A public program in Yuma later this month could lead to the formation of a task force to fight animal cruelty.

"Confronting Animal Cruelty" is the topic for a video and discussion at 7 p.m. March 29 at the Yuma library, 350 3rd Ave.

"The educational video shows the link between animal abuse, child abuse and domestic violence," said Tammy Snook, an organizer of the Animal Defenders of Yuma, an

animal-advocacy group.

"It explores how both people and animals benefit when crimes against animals are taken seriously and perpetrators are prosecuted to the fullest extent of the law," Snook

said.

Snook said the public is invited to the free program, with the goal of creating a task force on animal cruelty, by "facilitating an open dialogue between criminal justice and

animal control personnel, educators, social workers and concerned citizens of Yuma."

During the program, a presentation will address the prevalence of animal cruelty problems in Yuma County, and what city, county and state laws apply to animal cruelty.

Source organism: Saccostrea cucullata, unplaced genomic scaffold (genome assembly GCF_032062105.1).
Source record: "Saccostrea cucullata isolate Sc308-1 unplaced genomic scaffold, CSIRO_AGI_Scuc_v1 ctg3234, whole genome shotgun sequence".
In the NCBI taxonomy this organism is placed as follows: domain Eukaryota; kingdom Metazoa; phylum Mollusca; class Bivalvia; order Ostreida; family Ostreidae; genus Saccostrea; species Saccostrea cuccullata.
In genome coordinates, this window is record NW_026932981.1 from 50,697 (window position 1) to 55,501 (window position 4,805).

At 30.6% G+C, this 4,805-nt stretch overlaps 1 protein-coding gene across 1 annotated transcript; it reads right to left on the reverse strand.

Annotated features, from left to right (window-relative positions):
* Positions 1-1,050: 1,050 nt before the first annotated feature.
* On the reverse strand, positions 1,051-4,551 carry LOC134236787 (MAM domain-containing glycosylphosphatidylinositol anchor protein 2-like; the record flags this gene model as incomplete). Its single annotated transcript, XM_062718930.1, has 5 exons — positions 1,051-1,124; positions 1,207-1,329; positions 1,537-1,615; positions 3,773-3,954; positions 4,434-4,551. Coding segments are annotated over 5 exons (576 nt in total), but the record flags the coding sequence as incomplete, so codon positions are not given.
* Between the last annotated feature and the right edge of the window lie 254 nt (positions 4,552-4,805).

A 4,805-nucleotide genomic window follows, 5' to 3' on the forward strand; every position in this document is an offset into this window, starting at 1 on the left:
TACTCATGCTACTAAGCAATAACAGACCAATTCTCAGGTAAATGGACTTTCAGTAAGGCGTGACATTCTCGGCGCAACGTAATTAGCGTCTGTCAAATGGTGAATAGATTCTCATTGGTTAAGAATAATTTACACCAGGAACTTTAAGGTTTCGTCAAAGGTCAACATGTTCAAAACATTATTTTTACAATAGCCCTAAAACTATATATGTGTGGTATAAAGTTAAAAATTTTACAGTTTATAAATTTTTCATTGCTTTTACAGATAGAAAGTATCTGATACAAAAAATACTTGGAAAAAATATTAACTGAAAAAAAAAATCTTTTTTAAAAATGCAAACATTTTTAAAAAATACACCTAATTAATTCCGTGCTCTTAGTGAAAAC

"The laws are not always clear on what 'cruelty' and 'abuse' are, and how cases are to be treated," said Jeff Philpot, interim executive director of the Humane Society of Yuma.

"The state law, 13-29.10, has nine subsections to be interpreted.

"We do get calls from neighbors about animals left tied up outside without shade and water, and those living in unhealthy conditions. Abandonment and neglect are other

factors.

Philpot said the shelter sees cases of animal abuse. During fiscal year of July 1, 2004 to June 30, 2005, shelter officers responded to 541 complaints of cruelty.

"As Yuma and the county grow, so do crimes, and that is the same for animal cruelty," Philpot said.

During that time period, 11,444 animals brought into the shelter overall, Philpot said.

Snook can be contacted at 1-800-801-3652, or e-mail yumanimals@gmail.com.

Pam M. Smith can be reached at

psmith@yumasun.com or 539-6856.

Recommended for you